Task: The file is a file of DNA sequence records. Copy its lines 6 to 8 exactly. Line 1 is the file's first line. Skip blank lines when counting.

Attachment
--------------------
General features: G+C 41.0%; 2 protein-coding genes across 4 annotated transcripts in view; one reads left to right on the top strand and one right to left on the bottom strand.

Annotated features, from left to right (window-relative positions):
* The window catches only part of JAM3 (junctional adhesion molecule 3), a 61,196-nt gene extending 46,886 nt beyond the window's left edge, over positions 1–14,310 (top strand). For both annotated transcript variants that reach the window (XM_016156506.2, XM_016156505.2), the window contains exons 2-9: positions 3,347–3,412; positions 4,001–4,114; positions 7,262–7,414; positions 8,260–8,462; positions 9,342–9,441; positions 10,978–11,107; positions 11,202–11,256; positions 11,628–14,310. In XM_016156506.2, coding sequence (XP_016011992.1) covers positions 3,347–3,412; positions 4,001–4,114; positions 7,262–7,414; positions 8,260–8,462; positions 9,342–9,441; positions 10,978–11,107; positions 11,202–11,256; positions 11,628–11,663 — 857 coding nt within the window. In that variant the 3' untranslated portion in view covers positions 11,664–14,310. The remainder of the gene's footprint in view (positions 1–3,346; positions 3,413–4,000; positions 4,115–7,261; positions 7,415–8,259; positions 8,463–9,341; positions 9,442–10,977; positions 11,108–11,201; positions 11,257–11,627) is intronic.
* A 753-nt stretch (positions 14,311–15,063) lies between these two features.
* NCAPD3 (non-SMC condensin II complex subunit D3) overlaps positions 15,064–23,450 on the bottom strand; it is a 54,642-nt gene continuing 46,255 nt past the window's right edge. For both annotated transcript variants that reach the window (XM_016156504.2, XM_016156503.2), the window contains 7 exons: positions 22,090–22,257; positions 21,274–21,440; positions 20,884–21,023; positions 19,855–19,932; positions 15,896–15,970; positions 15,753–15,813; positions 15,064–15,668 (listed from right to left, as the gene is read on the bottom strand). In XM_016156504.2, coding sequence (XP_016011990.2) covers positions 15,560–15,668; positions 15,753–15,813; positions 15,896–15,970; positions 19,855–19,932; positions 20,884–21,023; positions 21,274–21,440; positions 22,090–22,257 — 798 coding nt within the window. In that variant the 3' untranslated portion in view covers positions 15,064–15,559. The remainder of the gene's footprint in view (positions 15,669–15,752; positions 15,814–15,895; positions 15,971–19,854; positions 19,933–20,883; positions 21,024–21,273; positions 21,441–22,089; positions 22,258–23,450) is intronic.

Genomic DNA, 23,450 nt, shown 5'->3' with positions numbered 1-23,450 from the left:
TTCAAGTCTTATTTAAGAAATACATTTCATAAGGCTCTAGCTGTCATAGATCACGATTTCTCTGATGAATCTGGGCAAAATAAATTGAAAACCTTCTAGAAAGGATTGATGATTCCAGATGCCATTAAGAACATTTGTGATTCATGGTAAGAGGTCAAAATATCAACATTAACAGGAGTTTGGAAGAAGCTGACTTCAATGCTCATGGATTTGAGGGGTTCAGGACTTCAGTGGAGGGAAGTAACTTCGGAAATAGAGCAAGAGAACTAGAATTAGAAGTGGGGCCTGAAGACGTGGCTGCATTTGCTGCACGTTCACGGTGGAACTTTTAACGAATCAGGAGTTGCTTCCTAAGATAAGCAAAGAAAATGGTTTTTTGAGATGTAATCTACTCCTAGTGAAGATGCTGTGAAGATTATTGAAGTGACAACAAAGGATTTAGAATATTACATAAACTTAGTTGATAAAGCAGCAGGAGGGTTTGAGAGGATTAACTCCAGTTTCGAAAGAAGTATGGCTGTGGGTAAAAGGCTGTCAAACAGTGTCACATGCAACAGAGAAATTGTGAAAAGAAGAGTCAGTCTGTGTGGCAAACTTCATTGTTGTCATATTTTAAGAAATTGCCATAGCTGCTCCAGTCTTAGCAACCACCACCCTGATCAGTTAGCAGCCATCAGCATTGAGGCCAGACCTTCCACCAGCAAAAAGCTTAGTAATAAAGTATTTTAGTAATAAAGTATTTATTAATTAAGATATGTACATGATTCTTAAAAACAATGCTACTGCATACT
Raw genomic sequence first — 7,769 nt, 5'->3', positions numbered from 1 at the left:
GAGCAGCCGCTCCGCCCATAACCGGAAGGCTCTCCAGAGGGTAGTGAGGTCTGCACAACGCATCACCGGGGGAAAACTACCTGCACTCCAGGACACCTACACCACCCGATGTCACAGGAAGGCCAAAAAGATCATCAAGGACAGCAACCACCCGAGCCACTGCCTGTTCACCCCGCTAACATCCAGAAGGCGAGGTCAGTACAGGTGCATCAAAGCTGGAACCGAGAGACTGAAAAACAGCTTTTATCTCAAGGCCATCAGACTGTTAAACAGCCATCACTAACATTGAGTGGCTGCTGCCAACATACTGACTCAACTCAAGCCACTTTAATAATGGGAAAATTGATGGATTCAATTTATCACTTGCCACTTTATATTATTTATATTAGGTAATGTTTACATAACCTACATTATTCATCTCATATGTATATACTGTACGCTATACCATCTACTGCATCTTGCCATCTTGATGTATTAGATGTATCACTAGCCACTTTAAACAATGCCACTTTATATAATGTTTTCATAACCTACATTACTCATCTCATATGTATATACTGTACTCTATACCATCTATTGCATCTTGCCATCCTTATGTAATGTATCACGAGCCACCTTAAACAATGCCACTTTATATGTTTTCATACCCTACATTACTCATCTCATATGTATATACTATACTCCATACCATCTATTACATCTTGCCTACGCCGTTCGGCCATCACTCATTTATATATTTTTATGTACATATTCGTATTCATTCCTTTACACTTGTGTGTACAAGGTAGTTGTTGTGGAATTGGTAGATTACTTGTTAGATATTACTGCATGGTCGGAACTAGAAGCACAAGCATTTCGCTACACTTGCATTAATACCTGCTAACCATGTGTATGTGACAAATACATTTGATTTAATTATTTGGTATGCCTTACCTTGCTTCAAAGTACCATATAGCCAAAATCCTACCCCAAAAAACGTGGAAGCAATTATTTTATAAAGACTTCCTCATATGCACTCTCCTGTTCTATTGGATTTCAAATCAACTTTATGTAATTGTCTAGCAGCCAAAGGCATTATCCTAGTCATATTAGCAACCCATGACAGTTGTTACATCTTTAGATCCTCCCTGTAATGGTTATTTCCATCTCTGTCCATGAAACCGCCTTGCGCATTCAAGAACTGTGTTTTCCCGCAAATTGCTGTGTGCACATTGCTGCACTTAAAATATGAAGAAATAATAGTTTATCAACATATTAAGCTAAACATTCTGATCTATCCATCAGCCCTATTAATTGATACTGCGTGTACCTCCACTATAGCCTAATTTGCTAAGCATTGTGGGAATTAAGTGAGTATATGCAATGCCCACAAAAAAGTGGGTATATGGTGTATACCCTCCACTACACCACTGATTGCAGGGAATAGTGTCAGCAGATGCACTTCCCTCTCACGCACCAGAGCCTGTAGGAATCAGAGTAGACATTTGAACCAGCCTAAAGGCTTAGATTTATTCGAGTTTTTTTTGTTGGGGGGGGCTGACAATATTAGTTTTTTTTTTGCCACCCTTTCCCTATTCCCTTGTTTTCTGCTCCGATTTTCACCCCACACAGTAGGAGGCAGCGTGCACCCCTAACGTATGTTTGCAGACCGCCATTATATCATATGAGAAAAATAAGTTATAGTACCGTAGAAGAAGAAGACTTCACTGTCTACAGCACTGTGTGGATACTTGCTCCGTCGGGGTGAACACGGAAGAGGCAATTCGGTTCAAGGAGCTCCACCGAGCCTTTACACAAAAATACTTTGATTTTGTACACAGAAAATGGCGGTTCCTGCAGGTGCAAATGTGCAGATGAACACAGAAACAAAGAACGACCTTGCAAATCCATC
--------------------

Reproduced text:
Genomic DNA, 23,450 nt, shown 5'->3' with positions numbered 1-23,450 from the left:
TTCAAGTCTTATTTAAGAAATACATTTCATAAGGCTCTAGCTGTCATAGATCACGATTTCTCTGATGAATCTGGGCAAAATAAATTGAAAACCTTCTAGAAAGGATTGATGATTCCAGATGCCATTAAGAACATTTGTGATTCATGGTAAGAGGTCAAAATATCAACATTAACAGGAGTTTGGAAGAAGCTGACTTCAATGCTCATGGATTTGAGGGGTTCAGGACTTCAGTGGAGGGAAGTAACTTCGGAAATAGAGCAAGAGAACTAGAATTAGAAGTGGGGCCTGAAGACGTGGCTGCATTTGCTGCACGTTCACGGTGGAACTTTTAACGAATCAGGAGTTGCTTCCTAAGATAAGCAAAGAAAATGGTTTTTTGAGATGTAATCTACTCCTAGTGAAGATGCTGTGAAGATTATTGAAGTGACAACAAAGGATTTAGAATATTACATAAACTTAGTTGATAAAGCAGCAGGAGGGTTTGAGAGGATTAACTCCAGTTTCGAAAGAAGTATGGCTGTGGGTAAAAGGCTGTCAAACAGTGTCACATGCAACAGAGAAATTGTGAAAAGAAGAGTCAGTCTGTGTGGCAAACTTCATTGTTGTCATATTTTAAGAAATTGCCATAGCTGCTCCAGTCTTAGCAACCACCACCCTGATCAGTTAGCAGCCATCAGCATTGAGGCCAGACCTTCCACCAGCAAAAAGCTTAGTAATAAAGTATTTTAGTAATAAAGTATTTATTAATTAAGATATGTACATGATTCTTAAAAACAATGCTACTGCATACT
Raw genomic sequence first — 7,769 nt, 5'->3', positions numbered from 1 at the left: